Great mountains of it drifted like white dunes beyond our kitchen window. I pulled on two pairs of socks, then Mother held my rubber boots while I stuffed my feet into them. “I’d like buckle-up galoshes like Harry’s,” I whined, still pushing to get my feet flat on the boots’ insoles.
“If we have the money, you’ll get some when you start school next year,” Mom answered with a grunt as my feet bottomed out.
Minutes later I waddled outside, cocooned, in sweater, coat, scarf, two pair of pants, wool mittens, and my winter helmet with furry earflaps and under-chin strap. Mother’s charge followed me into the white world beyond the doorway, “Now if you stay out for an hour, I’ll have hot biscuits when you come in. Don’t go far from the house. And don’t get snow in your boots.”
I stood on the big stone we used as a back step. The same wind that had piled the snow into huge drifts in the side yard, had swept the step clear. Its slate-grey surface coldly smirked up at me. I staggered into the snow, sank knee deep, and with laboured steps made my way to the side of the house. There I stared at the enormous snowdrift. I had never visited the Rockies but, with white hills like this, I didn’t need real mountains. I’d dig a snow cave and make an Eskimo house. Or I’d climb to the top and come sliding down.
I began digging with mittened hands. The snow pushed aside easily until I reached the bottom of last night’s snowfall. Then I struck the solid surface of last week’s snow, hardened by the wind into a crust that resisted my flailing fists and stamping feet. I’d need a heavy tool to break through. I gave up digging and on hands and knees climbed to the top of the drift. When I tried to slide the loose snow atop the crust held me back. I succeeded only in rolling down and gaining an outer coat of snow. Thinking I needed something to slide on, I remembered a cardboard box in the machine shed.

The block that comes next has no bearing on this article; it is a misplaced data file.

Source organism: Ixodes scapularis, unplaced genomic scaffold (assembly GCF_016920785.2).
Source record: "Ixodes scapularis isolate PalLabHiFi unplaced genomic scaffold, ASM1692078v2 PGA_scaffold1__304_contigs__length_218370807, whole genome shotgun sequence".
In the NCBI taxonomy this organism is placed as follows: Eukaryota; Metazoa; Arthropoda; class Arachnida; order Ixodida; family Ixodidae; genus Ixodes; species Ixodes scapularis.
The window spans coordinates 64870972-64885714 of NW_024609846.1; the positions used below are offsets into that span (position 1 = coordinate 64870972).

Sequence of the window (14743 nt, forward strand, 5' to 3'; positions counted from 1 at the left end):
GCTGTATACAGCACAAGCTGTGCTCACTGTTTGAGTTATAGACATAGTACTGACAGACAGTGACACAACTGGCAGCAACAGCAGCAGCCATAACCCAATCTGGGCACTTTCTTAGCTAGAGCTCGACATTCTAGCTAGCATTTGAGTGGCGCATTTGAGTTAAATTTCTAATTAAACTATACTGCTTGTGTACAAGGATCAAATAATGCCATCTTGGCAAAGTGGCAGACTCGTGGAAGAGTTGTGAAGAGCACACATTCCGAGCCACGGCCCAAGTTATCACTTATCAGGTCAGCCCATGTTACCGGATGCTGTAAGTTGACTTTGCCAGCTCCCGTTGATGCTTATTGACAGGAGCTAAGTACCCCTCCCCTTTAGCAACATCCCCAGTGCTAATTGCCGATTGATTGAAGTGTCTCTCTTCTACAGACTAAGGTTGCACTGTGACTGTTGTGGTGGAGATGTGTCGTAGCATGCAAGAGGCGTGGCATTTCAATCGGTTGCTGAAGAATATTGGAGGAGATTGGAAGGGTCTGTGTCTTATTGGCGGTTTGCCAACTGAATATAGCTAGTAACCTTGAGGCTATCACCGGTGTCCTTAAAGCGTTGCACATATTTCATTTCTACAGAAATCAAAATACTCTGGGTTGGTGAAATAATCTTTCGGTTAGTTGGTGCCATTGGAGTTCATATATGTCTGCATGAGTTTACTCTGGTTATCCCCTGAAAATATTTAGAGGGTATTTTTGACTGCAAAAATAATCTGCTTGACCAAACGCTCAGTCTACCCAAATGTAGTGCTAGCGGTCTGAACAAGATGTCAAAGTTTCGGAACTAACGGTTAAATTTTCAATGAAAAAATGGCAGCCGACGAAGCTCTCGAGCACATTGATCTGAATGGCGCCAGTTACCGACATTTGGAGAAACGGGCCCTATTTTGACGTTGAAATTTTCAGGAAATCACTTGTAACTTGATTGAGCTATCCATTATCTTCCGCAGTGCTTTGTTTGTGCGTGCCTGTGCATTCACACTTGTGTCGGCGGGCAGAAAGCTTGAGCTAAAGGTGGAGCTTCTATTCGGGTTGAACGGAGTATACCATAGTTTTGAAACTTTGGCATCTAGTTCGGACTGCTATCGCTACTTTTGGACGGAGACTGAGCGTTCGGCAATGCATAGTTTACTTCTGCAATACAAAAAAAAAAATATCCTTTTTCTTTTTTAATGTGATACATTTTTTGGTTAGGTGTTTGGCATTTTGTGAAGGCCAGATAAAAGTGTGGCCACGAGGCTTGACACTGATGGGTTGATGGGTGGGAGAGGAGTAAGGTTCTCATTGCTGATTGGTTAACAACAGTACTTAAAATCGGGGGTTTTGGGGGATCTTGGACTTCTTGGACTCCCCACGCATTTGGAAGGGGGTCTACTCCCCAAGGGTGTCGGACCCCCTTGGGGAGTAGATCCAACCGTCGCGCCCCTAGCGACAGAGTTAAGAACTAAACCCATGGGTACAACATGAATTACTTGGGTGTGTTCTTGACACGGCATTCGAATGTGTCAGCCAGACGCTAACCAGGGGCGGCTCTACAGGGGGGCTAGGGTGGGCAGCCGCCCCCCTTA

I plowed through the snow toward the shed. The thick padding of clothes stiffened my walk. That and the snow coating, made me look like a pre-incarnate Pillsbury Doughboy. Now sweating inside my cocoon, I reached the shed. Perspiration soaked me as I fought the heavy door.
Finally inside I collected the box and a rusted wrecking bar, then laboured back to the drift. My feet had become numb with the cold and my frozen breath had turned my scarf into a Santa Claus beard. Stumbling, falling, crying, and shivering, I dropped the tool and box and headed for the back door.
In the house, the smell of baking biscuits wafted from the oven. Would Mother give me any now? She stood akimbo for a long moment, before bending to remove my boots. “Wet feet. Crying like a baby. And back indoors after only 20 minutes. I told you it was too cold out, but no, you knew better.”
As I prepared this column, I looked out from a warm apartment during an Ontario winter that had struck early, invading us before the end of autumn. I laughed. The feeble snow that imprisons me as an adult would not have challenged me at age 6. Oh yes, I should tell you that Mother treated me with the biscuits, but sent me out later in the day to put away the box and wrecking bar.